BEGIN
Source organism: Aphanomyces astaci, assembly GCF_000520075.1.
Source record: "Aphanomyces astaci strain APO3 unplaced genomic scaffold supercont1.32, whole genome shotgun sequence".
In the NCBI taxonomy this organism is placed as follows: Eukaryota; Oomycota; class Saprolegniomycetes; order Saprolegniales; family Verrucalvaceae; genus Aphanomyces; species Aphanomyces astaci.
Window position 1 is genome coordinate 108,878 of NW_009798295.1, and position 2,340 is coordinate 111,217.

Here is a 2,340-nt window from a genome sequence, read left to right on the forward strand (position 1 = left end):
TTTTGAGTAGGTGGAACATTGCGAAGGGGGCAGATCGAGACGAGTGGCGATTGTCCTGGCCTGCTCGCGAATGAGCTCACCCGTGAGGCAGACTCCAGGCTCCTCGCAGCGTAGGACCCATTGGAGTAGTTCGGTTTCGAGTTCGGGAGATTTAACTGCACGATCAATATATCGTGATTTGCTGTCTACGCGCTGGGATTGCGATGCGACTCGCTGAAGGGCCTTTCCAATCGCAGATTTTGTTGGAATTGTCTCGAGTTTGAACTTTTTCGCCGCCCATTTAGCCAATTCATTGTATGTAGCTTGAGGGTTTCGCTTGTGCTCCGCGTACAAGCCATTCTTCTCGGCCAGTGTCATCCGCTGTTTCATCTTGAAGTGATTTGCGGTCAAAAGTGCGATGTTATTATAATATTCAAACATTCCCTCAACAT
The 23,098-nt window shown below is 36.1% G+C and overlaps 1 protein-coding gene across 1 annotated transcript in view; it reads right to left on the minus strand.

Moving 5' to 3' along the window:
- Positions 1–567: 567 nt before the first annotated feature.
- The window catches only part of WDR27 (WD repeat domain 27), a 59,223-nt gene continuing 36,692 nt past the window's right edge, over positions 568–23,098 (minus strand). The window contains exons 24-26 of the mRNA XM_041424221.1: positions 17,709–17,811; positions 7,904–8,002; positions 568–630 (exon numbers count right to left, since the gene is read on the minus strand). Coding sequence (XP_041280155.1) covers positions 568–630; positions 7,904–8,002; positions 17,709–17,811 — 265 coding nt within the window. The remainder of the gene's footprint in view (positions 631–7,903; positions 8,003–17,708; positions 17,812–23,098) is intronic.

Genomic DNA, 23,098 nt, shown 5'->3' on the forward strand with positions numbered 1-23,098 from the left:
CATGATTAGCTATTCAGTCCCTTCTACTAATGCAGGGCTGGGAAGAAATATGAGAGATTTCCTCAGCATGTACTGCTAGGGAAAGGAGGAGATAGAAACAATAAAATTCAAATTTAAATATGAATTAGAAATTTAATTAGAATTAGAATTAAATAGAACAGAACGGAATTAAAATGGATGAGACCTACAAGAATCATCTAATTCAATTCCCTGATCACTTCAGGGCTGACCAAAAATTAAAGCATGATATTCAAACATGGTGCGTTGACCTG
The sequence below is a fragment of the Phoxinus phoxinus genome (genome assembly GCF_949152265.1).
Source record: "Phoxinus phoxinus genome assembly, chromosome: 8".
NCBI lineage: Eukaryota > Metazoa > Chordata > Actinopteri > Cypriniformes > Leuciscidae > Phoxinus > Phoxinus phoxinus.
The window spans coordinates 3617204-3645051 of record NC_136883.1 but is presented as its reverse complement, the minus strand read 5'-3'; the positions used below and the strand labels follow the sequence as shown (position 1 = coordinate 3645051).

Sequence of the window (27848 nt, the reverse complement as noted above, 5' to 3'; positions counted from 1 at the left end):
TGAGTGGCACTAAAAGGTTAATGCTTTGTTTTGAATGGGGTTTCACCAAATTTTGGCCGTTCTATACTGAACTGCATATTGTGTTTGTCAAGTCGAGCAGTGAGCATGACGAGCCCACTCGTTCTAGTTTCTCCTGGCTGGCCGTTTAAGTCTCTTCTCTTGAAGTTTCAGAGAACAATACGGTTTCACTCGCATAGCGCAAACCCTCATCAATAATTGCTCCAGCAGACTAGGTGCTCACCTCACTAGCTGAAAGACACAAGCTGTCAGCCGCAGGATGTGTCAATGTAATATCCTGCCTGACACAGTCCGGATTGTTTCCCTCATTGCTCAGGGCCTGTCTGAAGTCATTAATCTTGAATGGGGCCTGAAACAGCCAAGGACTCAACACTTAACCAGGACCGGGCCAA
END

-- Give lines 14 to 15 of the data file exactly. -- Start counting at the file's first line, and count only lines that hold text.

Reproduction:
Source record: "Phoxinus phoxinus genome assembly, chromosome: 8".
NCBI lineage: Eukaryota > Metazoa > Chordata > Actinopteri > Cypriniformes > Leuciscidae > Phoxinus > Phoxinus phoxinus.